Great minds think alike. That’s precisely the problem. With more than 5,000 nonprofit agencies in Tarrant County, there is bound to be an overlap in providing services, as reported in the Jan. 20 Skiff article on homelessness in Fort Worth.The Women’s Shelter in Arlington and the Women’s Haven of Tarrant County, the two largest domestic violence shelters in Tarrant County, have realized the benefits of combining two minds to achieve a shared goal. The two shelters have merged to form SafeHaven Tarrant County.
By merging, administrative costs have been consolidated, and although both shelters will continue serving out of Fort Worth and Arlington respectively, they will have one board of directors.
The benefits are felt from both sides. While both shelters have united to fight for a common cause, they have also bettered themselves internally.
If more nonprofits offering the same services would pool their resources and work together, a greater good would be served to the people needing it the most.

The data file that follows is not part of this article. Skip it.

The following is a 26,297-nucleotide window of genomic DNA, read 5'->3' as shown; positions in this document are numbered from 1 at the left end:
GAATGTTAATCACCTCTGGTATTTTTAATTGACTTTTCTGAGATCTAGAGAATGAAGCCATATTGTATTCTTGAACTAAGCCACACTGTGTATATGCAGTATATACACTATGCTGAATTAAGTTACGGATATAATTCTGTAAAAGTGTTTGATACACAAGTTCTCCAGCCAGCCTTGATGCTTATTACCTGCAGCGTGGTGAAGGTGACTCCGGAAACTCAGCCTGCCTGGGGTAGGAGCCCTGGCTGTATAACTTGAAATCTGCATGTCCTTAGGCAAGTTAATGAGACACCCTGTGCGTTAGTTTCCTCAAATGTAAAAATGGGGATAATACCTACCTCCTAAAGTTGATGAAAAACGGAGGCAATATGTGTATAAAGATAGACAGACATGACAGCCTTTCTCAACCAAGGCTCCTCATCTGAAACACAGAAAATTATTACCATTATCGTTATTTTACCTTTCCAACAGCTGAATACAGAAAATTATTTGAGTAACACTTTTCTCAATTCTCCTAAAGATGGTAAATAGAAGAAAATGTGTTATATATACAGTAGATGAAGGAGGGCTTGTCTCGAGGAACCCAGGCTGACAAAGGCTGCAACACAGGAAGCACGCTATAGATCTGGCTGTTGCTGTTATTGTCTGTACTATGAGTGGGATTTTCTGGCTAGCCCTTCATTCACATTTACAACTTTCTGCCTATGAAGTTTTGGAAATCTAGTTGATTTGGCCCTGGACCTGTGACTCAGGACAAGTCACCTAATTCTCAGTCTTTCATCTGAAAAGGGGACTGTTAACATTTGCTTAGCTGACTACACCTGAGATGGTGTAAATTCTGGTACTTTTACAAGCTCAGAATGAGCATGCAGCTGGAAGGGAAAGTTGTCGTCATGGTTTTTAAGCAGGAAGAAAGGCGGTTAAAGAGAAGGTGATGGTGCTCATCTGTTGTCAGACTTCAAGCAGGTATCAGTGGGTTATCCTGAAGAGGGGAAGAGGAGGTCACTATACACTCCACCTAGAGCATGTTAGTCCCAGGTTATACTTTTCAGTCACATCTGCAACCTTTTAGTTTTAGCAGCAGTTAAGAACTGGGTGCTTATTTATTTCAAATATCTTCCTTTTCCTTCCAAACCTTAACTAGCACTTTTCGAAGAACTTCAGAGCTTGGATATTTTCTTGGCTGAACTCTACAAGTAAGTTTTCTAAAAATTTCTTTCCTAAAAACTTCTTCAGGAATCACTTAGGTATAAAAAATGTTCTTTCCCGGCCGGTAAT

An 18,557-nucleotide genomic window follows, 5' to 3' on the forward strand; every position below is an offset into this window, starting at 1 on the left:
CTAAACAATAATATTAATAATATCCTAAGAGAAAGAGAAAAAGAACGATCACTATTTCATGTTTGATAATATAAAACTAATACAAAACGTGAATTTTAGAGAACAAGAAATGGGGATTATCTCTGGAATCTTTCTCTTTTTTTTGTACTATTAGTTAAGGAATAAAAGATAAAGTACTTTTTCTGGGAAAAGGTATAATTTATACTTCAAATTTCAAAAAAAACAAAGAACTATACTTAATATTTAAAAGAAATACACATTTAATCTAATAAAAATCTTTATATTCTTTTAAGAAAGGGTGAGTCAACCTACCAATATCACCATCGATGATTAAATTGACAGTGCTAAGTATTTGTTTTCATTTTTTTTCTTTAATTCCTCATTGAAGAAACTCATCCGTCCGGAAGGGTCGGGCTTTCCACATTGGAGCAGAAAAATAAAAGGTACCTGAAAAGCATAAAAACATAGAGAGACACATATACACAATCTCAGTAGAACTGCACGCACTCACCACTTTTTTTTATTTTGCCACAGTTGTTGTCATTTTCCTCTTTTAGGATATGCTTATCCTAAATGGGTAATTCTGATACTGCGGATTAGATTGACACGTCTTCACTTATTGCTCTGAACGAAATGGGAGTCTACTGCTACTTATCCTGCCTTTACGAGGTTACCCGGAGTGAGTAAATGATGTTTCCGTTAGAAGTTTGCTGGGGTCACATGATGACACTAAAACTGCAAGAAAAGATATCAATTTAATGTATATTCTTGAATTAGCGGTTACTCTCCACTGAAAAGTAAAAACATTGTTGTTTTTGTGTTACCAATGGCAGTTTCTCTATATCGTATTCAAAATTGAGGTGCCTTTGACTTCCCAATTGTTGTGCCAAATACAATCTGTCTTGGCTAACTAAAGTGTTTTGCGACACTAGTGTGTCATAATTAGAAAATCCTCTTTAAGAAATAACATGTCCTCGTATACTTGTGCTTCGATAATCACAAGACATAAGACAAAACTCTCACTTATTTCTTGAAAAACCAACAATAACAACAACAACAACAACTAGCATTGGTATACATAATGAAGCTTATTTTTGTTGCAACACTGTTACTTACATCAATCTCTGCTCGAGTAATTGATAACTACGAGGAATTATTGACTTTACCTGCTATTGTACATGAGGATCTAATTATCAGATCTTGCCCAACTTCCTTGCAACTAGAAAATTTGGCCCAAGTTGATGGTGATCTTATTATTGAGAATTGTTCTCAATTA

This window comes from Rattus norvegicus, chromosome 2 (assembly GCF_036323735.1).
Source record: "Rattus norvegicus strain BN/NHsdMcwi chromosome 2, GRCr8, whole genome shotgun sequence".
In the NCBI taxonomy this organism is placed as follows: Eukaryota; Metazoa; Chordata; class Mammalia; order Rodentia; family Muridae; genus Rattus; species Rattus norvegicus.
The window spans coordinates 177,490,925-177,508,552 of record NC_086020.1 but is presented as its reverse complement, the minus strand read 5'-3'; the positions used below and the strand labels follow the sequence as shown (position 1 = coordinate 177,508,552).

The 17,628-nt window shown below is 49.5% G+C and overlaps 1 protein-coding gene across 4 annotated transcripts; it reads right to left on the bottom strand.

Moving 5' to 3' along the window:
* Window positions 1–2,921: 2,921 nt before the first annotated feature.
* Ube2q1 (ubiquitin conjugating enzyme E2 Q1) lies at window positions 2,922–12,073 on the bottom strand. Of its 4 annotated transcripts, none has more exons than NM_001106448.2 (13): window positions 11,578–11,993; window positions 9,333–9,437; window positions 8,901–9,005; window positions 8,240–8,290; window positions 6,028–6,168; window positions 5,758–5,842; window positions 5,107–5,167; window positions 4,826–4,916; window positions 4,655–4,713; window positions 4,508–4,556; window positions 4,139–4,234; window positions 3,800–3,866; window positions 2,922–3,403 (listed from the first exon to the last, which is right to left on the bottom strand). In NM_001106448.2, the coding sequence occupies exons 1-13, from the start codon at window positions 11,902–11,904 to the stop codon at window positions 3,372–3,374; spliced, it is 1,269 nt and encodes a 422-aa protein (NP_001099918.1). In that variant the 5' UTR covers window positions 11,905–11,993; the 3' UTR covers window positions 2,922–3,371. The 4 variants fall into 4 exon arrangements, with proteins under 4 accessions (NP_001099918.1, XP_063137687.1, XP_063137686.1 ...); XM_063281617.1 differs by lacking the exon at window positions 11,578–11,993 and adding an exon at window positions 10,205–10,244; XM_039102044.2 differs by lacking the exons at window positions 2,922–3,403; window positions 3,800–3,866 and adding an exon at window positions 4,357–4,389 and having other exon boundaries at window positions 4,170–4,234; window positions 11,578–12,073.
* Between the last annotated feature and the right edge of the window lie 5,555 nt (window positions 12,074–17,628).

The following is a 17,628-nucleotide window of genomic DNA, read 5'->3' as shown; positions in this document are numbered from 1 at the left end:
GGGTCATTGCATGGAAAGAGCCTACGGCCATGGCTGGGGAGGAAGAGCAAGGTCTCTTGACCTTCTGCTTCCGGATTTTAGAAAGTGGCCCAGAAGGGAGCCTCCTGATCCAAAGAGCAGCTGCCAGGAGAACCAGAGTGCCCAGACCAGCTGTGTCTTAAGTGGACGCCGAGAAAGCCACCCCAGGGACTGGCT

Larger, more encompassing charities, although lacking on the personal connection side, are better suited to serve a larger population. Smaller organizations may have more administrative costs because of external factors, such as the lack of an endowment or limited donor resources.
In the global society in which we live, a smaller charity is unable to provide the essential commodities needed in a disaster situation, such as the 2004 tsunami or the earthquakes in Pakistan. The need for the institutional backing is necessary.
As an example, one charity cannot save every African refugee in desperate need of clean water, education and a stable living environment. A small group may be aided here and there, but the vast majority will go unattended. But, if a substantial number of organizations would band together, the necessary infrastructure could be instituted to drastically improve the living situations in these ravaged areas.
Editor in Chief Courtney Reese for the editorial board.